American Journal of Astronomy and Astrophysics
Volume 5, Issue 1, January 2017, Pages: 1-5

 Letter

The Composition and Evolutionary Status of Proxima Centauri

Martin Beech1, 2, Corey McCowan1, Lowell Peltier2

1Campion College, The University of Regina, SK, Canada

2Department of Physics, The University of Regina, SK, Canada

Email address:

(M. Beech)
(C. McCowan)
(L. Peltier)

To cite this article:

Martin Beech, Corey McCowan, Lowell Peltier. The Composition and Evolutionary Status of Proxima Centauri. American Journal of Astronomy and Astrophysics. Vol. 5, No. 1, 2017, pp. 1-5. doi: 10.11648/j.ajaa.20170501.11

Received: January 7, 2017; Accepted: January 21, 2017; Published: February 22, 2017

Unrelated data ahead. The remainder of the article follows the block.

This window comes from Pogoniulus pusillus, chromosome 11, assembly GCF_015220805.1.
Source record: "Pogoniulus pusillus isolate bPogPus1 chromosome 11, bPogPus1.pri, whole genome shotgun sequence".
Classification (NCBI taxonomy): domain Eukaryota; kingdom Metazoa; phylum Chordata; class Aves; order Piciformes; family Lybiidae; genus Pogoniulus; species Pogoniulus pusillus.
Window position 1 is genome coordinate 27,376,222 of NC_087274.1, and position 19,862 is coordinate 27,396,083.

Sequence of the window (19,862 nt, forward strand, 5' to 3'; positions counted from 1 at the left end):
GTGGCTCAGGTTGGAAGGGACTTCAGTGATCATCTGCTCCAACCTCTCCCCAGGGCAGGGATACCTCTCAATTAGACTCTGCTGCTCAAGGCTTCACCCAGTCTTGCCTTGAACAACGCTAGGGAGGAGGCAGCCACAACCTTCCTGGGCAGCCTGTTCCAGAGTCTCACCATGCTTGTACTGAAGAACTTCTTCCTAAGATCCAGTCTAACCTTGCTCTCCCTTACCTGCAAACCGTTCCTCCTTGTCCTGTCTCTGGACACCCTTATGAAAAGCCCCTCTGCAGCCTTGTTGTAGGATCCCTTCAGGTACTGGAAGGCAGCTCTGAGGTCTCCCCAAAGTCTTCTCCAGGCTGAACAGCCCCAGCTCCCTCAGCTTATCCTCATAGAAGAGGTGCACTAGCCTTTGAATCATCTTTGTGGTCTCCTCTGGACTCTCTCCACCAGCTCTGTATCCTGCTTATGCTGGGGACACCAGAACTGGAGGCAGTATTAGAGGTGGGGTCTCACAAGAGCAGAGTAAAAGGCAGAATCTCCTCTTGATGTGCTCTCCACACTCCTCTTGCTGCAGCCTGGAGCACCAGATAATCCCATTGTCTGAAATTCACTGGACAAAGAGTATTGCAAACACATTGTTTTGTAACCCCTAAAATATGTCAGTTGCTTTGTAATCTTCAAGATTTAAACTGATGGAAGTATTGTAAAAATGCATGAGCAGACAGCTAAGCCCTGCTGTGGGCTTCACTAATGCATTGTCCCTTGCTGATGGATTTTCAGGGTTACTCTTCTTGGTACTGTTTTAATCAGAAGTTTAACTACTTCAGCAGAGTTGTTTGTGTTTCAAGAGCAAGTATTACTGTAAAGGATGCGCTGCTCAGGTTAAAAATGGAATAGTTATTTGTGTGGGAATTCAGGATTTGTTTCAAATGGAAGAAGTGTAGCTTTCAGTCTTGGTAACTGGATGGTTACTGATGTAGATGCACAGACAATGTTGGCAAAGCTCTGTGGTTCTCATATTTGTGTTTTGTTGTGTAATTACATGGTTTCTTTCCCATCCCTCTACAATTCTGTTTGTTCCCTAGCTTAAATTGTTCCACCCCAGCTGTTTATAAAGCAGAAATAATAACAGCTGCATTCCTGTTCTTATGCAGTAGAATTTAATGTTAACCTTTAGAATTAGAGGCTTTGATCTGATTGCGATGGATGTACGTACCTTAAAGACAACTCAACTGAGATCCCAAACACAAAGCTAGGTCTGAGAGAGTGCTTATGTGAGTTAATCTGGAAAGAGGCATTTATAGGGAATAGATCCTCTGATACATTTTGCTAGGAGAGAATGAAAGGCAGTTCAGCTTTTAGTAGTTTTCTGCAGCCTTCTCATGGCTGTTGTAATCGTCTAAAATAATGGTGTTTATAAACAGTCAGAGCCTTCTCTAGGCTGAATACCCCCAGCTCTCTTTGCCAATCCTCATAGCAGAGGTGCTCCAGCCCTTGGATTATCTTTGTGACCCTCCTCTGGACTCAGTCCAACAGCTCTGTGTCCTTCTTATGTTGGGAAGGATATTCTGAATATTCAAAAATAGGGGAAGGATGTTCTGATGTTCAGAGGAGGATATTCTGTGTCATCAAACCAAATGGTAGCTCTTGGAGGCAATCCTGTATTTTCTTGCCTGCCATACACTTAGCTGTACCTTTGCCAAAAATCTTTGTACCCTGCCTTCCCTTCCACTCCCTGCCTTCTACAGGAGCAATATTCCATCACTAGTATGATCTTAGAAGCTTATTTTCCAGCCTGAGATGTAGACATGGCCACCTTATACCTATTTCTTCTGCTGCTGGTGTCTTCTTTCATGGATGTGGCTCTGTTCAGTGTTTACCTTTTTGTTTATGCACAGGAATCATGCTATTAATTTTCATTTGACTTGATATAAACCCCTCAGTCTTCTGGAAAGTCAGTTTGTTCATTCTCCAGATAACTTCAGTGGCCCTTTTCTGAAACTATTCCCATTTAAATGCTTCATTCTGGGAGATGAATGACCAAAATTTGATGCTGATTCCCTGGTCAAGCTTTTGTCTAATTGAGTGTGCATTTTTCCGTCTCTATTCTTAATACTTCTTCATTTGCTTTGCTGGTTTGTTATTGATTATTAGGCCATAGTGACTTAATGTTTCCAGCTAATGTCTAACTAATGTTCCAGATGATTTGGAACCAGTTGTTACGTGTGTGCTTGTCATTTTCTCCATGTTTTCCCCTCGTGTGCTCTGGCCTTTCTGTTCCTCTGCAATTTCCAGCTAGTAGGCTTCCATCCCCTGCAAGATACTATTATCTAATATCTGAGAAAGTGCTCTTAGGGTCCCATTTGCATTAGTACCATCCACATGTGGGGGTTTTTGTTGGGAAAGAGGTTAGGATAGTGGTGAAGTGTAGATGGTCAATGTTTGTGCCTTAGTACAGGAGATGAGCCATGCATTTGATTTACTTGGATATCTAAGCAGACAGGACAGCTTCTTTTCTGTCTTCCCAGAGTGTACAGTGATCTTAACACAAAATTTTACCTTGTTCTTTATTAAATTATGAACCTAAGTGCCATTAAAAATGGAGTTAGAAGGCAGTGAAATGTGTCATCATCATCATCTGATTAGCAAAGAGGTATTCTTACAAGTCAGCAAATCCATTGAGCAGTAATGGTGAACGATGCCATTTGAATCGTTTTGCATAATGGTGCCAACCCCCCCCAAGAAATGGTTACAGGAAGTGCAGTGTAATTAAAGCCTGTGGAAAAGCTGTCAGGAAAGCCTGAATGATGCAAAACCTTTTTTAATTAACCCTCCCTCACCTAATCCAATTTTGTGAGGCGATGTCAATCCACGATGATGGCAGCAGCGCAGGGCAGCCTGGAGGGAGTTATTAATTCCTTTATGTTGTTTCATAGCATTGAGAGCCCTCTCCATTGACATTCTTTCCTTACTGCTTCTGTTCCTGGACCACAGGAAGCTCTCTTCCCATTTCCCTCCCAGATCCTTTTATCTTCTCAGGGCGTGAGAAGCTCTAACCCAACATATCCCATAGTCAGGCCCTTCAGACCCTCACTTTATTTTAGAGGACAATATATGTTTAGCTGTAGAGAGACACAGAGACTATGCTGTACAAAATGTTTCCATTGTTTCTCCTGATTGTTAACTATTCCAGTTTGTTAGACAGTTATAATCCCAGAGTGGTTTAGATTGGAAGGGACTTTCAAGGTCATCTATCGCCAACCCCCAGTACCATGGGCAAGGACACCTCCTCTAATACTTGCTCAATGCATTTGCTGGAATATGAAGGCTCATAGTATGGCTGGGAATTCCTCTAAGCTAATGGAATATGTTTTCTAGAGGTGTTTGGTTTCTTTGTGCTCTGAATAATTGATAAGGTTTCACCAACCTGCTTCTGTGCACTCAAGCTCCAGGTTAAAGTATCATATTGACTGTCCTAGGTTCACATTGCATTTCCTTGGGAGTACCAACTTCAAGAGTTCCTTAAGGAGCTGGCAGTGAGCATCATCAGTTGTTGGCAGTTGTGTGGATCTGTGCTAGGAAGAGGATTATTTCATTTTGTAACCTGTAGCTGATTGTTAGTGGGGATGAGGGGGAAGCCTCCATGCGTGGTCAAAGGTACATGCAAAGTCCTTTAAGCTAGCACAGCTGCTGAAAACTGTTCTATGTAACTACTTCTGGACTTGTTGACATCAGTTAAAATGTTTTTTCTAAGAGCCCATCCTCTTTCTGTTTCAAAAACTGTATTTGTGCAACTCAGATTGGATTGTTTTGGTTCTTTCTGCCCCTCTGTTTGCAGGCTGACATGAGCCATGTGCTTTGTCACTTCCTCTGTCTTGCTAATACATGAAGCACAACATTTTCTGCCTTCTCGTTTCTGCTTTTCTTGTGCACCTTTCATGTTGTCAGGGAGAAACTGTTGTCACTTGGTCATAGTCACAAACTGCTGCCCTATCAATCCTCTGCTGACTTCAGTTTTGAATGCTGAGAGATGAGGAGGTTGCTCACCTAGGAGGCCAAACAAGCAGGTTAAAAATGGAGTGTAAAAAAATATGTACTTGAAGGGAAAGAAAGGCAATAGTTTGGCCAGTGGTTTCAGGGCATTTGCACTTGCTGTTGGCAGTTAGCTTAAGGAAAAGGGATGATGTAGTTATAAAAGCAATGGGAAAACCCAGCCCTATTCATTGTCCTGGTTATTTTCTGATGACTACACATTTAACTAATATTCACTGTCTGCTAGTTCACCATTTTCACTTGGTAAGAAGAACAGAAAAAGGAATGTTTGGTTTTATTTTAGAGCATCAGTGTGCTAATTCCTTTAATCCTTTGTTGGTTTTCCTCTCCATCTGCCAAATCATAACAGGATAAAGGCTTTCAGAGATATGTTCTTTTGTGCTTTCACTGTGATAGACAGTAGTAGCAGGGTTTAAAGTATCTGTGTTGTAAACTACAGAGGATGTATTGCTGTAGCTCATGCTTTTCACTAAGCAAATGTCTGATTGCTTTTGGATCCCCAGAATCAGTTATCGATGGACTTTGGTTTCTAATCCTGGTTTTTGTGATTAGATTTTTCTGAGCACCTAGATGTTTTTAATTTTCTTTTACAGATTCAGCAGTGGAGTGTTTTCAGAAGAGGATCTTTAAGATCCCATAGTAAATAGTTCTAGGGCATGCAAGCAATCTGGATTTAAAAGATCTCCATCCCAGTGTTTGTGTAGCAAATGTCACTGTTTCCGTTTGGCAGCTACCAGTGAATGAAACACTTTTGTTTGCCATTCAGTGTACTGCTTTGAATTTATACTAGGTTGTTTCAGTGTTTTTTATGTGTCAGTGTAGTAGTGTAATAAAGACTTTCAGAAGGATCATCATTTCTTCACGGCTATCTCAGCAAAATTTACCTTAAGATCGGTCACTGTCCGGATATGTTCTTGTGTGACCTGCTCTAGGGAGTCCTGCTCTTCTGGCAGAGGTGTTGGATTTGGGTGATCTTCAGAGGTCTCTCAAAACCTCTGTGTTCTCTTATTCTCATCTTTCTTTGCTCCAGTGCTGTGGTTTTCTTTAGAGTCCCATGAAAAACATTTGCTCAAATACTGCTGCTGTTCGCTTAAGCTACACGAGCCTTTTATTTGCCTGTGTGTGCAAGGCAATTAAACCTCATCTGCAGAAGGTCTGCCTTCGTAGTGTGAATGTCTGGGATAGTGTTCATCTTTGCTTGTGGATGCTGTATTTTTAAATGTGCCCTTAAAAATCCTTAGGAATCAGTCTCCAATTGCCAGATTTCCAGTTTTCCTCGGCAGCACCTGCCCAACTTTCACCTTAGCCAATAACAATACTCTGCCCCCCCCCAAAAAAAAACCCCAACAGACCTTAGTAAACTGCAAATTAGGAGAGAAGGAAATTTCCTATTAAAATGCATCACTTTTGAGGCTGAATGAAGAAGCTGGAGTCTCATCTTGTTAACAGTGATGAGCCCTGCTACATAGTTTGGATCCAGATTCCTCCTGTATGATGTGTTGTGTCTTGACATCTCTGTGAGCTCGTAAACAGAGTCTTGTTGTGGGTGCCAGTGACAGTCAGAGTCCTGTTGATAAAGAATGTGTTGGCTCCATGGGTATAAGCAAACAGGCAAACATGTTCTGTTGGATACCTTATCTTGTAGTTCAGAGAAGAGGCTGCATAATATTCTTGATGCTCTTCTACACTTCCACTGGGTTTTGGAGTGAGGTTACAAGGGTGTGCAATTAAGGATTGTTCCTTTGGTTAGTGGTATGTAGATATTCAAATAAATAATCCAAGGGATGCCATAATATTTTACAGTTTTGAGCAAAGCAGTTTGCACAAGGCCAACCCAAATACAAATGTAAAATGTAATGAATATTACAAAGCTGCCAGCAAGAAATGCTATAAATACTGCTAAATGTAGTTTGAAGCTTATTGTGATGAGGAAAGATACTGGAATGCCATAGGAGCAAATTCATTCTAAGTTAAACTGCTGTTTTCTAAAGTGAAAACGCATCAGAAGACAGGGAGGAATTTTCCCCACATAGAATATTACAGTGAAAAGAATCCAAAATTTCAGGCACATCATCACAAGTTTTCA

Abstract: A suite of stellar evolution models has been used to estimate the mass and metallicity of Proxima Centauri (GJ 551, HIP 70890, V645 Cen). It is found that the observations are best described by an M 0.12 M star with a heavy element mass fraction in the range 0.004 < Z < 0.01 (or equivalently, a metallicity of -0.5 < [Fe/H] < -0.3). The derived metallicity of Proxima is distinctly at odds with that established for a Cen A and a Cen B. It is argued that both the observational data as well as the evolutionary models for Proxima Centauri are consistent with an age of some 7 to 8 Gyr and that its (presently derived) physical characteristics are inconsistent with an in situ or coevally origin with the a Cen AB binary.

Keywords: Proxima Centauri, a Cen A, a Cen B, Stellar Evolution, Metallicity


1. Introduction